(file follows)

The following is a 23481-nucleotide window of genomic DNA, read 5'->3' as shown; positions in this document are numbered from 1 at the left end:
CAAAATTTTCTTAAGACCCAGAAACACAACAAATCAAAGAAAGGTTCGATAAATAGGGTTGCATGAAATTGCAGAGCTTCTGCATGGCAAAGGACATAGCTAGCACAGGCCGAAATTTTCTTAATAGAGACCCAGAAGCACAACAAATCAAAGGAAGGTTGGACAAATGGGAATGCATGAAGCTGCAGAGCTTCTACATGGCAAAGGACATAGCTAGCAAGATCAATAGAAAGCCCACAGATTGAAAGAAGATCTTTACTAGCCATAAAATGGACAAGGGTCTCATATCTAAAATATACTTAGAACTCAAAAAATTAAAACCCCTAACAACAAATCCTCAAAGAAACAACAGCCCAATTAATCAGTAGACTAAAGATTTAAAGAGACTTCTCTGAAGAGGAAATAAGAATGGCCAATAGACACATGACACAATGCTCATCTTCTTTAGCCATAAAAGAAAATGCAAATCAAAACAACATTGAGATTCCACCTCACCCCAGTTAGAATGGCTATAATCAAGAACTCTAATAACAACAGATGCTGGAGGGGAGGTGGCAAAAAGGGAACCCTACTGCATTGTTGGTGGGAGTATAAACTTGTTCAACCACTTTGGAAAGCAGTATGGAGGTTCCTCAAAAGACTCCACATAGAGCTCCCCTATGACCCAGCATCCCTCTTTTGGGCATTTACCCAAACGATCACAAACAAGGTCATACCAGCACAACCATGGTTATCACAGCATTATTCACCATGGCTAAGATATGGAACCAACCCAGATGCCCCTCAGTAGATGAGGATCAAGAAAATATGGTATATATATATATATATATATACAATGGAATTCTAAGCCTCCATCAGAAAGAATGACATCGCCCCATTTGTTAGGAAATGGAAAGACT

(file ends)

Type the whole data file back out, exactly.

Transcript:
The following is a 23481-nucleotide window of genomic DNA, read 5'->3' as shown; positions in this document are numbered from 1 at the left end:
CAAAATTTTCTTAAGACCCAGAAACACAACAAATCAAAGAAAGGTTCGATAAATAGGGTTGCATGAAATTGCAGAGCTTCTGCATGGCAAAGGACATAGCTAGCACAGGCCGAAATTTTCTTAATAGAGACCCAGAAGCACAACAAATCAAAGGAAGGTTGGACAAATGGGAATGCATGAAGCTGCAGAGCTTCTACATGGCAAAGGACATAGCTAGCAAGATCAATAGAAAGCCCACAGATTGAAAGAAGATCTTTACTAGCCATAAAATGGACAAGGGTCTCATATCTAAAATATACTTAGAACTCAAAAAATTAAAACCCCTAACAACAAATCCTCAAAGAAACAACAGCCCAATTAATCAGTAGACTAAAGATTTAAAGAGACTTCTCTGAAGAGGAAATAAGAATGGCCAATAGACACATGACACAATGCTCATCTTCTTTAGCCATAAAAGAAAATGCAAATCAAAACAACATTGAGATTCCACCTCACCCCAGTTAGAATGGCTATAATCAAGAACTCTAATAACAACAGATGCTGGAGGGGAGGTGGCAAAAAGGGAACCCTACTGCATTGTTGGTGGGAGTATAAACTTGTTCAACCACTTTGGAAAGCAGTATGGAGGTTCCTCAAAAGACTCCACATAGAGCTCCCCTATGACCCAGCATCCCTCTTTTGGGCATTTACCCAAACGATCACAAACAAGGTCATACCAGCACAACCATGGTTATCACAGCATTATTCACCATGGCTAAGATATGGAACCAACCCAGATGCCCCTCAGTAGATGAGGATCAAGAAAATATGGTATATATATATATATATATATACAATGGAATTCTAAGCCTCCATCAGAAAGAATGACATCGCCCCATTTGTTAGGAAATGGAAAGACT